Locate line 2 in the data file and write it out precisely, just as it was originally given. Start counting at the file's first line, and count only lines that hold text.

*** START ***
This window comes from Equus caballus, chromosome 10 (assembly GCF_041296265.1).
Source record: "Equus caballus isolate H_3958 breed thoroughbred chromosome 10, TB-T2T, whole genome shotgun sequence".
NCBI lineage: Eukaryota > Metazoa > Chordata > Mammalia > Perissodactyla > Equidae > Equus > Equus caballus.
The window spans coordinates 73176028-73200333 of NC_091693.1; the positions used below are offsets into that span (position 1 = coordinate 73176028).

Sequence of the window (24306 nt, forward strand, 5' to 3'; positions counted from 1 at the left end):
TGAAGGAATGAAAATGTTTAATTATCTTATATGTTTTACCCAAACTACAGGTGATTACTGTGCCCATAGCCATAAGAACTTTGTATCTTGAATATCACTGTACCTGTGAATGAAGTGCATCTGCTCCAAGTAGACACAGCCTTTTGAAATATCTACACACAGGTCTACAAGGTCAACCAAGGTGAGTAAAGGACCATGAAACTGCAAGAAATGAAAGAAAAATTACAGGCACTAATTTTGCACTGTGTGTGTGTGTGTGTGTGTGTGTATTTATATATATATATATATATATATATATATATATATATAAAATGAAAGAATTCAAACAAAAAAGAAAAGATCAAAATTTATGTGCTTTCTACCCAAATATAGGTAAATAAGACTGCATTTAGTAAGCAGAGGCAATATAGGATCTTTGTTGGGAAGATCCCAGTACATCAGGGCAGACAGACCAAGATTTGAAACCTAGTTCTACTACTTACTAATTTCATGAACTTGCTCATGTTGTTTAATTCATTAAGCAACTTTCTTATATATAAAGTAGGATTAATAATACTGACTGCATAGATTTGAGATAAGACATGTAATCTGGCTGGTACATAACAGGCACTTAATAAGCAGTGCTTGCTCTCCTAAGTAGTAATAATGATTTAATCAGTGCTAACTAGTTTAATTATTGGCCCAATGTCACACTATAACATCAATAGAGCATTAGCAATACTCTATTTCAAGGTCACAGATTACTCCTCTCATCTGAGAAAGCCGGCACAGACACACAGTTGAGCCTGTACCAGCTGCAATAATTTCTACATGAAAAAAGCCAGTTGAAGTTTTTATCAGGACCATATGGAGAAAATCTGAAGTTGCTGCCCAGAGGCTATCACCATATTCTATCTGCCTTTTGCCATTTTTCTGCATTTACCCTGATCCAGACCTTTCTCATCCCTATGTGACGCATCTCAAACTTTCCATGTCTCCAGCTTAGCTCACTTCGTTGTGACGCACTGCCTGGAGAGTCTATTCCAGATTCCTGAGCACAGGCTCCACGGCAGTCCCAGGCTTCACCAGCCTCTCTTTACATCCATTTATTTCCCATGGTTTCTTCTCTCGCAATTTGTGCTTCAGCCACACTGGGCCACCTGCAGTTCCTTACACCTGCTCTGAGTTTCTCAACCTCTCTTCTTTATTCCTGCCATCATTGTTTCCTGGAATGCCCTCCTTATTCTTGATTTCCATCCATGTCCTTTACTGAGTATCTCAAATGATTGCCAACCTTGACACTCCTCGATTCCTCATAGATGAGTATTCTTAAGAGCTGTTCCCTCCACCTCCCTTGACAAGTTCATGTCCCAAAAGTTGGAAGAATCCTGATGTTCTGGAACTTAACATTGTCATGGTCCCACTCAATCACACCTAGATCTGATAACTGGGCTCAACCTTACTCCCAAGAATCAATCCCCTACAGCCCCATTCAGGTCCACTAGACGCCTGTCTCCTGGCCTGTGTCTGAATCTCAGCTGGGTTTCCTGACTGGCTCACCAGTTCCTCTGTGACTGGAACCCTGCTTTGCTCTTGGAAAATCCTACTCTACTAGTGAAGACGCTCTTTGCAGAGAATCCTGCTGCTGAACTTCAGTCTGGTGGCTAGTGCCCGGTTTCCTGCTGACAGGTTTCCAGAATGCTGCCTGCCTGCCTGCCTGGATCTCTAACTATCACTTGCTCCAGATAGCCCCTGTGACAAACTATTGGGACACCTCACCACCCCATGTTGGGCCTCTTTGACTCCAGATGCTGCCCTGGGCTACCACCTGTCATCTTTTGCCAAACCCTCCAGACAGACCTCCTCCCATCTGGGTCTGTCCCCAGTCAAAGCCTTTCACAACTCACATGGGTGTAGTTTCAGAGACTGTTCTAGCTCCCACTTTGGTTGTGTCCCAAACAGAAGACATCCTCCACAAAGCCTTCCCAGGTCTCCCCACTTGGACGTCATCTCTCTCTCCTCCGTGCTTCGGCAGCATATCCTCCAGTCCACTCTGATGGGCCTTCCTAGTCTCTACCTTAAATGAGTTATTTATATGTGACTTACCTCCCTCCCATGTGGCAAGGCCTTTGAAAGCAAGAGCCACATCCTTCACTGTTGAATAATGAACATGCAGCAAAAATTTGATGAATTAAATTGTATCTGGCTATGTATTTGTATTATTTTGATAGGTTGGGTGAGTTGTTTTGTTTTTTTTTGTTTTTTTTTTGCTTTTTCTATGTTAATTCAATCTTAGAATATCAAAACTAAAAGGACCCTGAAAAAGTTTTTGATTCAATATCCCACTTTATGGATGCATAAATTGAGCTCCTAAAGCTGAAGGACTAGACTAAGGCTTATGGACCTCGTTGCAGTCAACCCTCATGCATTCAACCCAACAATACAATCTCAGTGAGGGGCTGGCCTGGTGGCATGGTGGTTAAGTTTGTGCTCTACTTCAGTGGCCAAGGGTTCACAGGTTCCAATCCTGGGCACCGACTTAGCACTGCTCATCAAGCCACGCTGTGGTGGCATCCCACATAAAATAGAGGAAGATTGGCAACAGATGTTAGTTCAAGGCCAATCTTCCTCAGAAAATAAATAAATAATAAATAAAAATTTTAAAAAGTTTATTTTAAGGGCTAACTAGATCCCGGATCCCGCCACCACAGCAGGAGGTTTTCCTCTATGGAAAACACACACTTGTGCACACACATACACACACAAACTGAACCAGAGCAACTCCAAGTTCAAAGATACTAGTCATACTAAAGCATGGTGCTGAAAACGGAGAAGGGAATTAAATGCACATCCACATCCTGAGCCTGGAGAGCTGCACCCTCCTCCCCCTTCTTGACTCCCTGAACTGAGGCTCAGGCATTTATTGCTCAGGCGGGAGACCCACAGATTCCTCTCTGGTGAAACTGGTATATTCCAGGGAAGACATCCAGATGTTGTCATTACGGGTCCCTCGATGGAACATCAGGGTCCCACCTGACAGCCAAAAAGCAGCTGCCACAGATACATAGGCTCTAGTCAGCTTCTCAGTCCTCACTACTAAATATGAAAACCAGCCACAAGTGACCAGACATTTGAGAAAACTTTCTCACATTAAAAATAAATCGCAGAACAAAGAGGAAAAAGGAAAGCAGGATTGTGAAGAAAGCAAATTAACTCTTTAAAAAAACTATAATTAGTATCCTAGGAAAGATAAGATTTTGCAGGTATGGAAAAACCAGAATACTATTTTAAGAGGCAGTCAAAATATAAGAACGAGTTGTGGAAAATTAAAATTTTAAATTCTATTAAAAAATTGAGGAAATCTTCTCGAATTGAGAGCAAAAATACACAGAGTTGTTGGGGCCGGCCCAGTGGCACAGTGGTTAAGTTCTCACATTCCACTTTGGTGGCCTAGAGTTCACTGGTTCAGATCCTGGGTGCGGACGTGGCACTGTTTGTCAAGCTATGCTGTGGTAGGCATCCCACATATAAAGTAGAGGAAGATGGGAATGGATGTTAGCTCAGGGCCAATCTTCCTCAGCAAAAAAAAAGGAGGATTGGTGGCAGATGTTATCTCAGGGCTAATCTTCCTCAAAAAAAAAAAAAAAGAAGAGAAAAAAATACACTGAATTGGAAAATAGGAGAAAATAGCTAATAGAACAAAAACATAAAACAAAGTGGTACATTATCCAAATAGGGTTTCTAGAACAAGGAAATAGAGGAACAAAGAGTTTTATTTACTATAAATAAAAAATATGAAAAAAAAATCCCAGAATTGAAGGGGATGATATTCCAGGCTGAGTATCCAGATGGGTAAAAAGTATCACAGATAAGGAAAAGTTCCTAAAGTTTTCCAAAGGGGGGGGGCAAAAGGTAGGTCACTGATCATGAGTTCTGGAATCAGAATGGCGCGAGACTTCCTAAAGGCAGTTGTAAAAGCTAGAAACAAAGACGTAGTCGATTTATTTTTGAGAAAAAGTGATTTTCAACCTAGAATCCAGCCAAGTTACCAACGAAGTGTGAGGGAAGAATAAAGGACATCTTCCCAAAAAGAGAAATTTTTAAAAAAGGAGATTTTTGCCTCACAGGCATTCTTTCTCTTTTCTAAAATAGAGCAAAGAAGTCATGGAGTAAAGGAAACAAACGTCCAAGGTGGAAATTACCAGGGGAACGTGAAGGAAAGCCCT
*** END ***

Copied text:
Source record: "Equus caballus isolate H_3958 breed thoroughbred chromosome 10, TB-T2T, whole genome shotgun sequence".